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    098626

    Small islands, big human issues.

    Grant JP

    CHILDREN IN FOCUS. 1994 Apr-Jun; 6(2):1, 9.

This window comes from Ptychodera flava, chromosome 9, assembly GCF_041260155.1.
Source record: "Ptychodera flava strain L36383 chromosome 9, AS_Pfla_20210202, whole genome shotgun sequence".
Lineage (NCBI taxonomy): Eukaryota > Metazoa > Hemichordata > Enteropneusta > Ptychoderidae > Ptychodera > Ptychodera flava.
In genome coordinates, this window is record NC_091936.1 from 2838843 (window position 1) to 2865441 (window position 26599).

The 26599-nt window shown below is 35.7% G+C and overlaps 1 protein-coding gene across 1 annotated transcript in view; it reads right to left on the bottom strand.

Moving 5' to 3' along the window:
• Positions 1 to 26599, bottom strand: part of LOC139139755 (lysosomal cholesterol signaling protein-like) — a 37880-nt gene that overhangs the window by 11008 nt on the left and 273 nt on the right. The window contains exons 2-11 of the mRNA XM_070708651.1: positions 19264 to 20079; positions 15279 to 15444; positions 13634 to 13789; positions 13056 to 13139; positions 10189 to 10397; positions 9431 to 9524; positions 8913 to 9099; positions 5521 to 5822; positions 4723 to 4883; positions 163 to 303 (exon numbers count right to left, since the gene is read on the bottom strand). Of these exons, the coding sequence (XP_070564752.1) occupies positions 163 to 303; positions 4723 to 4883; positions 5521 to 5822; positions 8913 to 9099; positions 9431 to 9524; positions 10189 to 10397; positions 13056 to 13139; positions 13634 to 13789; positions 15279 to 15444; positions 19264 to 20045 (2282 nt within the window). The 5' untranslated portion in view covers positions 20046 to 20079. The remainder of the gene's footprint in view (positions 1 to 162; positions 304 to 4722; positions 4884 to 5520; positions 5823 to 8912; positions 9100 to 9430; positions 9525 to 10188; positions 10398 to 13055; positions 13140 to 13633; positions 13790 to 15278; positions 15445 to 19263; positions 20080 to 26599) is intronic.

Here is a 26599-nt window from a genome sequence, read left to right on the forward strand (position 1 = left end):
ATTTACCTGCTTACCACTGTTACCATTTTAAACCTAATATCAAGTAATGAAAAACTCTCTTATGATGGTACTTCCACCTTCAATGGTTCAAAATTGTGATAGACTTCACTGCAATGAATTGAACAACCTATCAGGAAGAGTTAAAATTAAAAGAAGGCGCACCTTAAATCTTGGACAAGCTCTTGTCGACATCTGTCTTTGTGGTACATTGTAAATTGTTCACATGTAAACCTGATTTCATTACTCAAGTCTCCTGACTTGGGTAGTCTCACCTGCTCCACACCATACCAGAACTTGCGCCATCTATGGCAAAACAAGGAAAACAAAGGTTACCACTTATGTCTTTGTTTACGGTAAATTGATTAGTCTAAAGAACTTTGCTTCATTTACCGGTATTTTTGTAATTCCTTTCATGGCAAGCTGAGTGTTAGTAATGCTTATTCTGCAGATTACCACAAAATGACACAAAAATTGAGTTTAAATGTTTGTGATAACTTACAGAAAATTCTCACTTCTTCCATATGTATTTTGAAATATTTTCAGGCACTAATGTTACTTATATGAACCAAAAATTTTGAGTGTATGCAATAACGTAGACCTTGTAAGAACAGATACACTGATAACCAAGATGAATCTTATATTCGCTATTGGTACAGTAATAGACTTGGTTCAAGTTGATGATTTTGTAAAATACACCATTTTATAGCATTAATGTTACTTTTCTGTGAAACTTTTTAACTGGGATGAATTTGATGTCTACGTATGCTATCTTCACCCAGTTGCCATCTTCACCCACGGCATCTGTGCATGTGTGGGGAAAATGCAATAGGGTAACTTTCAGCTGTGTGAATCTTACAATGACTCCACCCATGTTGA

UNICEF, in its capacity as supporter of the Global Conference on Sustainable Development of Small Island Developing Countries, is particularly concerned about islands with acute poverty and underdevelopment and about islands with middle and high incomes. It is recommended that all the states ratify the Convention on the Rights of the Child; establish national programs of action for child survival and welfare; support primary environmental care; and support (20% of total budget) nutrition, primary health care, basic education, safe water, and family planning. Most states contribute only about 10% of their national budgets to child welfare programs. 20% of international development assistance should also be devoted to nutrition, primary health care, basic education, safe water, and family planning. The global social agenda must be directed to women and children. Island characteristics include a preponderance of subsistence agriculture with fishing and cash cropping. Tourism provides for foreign exchange. There is heavy dependence on external aid and remittances. Urbanization is increasing, but the islands are isolated by distance and communication. Sanitation and inadequate water supplies pose serious problems. Diarrhea and malaria are major diseases of childhood. Malnutrition and undernutrition are increasing. The example of the Maldives has shown that political will can lead to gains in child survival and human development. Barbados is a good example of gains in social development, which could be deleteriously affected by economic and trade policies, environmental problems, or natural disasters. Small island countries are vulnerable because of insufficient reserves and the short-term nature of advances. Protective strategies may be adoption of sustainable models for health care, quality and relevant education, and provision of technical and social skills for young people. The issue is no longer just meeting basic needs but improving the quality of life and reducing in poverty.
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